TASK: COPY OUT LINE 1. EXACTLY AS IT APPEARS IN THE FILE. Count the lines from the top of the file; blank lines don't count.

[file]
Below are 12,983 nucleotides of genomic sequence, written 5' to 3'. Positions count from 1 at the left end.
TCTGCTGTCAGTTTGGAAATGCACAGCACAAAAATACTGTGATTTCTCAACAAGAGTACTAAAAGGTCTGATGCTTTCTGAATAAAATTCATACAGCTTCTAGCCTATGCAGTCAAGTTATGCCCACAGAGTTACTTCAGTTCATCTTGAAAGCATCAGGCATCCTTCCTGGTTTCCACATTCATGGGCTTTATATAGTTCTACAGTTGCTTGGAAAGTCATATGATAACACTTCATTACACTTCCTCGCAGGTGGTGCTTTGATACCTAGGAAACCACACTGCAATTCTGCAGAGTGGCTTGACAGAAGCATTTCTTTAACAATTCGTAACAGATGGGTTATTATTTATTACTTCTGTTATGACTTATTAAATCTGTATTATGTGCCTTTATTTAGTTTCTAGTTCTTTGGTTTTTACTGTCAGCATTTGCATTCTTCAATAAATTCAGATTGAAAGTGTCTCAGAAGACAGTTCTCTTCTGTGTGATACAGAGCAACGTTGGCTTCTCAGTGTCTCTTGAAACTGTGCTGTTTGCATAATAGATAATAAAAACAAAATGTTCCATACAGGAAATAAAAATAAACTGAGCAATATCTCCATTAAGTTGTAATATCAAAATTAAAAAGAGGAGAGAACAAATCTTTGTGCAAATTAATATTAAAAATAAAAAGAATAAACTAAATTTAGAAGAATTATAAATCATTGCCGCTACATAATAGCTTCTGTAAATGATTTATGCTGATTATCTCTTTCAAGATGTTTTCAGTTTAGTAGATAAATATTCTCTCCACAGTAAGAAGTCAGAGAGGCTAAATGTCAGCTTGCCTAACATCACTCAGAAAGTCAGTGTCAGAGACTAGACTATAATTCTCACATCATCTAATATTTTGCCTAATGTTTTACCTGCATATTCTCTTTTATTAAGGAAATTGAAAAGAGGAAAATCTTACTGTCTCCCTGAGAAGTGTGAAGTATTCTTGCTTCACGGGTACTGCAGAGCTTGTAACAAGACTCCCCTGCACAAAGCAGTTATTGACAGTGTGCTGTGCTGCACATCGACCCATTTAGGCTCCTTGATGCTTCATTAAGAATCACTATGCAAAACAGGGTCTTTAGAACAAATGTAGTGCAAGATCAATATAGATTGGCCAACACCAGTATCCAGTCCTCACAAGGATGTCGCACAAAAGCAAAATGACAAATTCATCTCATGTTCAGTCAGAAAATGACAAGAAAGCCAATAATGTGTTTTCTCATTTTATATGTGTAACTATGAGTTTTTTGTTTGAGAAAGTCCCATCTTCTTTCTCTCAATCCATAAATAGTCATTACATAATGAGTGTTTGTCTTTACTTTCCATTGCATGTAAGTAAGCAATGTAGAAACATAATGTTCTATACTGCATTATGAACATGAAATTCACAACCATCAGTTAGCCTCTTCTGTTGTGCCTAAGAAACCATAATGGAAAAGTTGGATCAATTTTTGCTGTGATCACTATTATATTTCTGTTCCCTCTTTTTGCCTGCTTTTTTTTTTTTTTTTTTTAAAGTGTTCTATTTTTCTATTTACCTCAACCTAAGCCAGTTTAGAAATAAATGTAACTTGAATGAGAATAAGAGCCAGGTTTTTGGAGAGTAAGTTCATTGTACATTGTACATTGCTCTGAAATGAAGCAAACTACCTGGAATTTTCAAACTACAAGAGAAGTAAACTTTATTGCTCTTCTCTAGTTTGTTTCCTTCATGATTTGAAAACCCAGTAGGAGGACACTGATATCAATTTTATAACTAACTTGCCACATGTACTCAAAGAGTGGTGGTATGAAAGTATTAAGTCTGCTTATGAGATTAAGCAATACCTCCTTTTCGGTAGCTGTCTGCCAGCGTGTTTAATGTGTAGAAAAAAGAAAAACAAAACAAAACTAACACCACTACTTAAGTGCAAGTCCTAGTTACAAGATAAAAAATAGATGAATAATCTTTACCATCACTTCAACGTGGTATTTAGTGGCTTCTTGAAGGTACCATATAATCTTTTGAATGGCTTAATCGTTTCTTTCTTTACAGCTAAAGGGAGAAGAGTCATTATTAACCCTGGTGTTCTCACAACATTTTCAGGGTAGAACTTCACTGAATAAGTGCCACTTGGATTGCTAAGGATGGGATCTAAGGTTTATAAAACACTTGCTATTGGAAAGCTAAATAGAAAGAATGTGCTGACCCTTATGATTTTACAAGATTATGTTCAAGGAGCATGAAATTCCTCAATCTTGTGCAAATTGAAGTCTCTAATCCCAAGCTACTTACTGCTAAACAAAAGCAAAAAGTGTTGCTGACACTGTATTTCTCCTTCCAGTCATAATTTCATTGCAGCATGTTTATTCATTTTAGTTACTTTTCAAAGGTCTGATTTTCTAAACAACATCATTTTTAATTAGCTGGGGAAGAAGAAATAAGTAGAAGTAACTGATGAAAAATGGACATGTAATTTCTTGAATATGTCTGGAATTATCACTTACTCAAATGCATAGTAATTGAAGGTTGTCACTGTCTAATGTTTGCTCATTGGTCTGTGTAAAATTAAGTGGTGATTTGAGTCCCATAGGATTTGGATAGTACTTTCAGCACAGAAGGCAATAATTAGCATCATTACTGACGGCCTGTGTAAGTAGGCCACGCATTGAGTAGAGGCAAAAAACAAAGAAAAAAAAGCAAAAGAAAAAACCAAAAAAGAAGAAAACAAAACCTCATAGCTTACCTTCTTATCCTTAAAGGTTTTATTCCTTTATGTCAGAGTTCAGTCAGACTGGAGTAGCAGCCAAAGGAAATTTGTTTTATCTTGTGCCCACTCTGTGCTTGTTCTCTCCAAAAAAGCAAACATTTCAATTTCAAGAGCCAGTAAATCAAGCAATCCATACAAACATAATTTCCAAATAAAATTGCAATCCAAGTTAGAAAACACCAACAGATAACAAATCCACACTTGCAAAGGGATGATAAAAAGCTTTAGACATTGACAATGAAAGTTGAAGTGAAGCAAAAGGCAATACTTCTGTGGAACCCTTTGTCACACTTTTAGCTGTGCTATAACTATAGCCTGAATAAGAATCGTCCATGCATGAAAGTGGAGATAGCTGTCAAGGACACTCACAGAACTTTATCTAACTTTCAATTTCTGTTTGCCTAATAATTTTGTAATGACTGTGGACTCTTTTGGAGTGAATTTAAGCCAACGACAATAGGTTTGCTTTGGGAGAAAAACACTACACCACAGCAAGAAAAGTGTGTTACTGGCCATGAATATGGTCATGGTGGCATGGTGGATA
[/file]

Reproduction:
Below are 12,983 nucleotides of genomic sequence, written 5' to 3'. Positions count from 1 at the left end.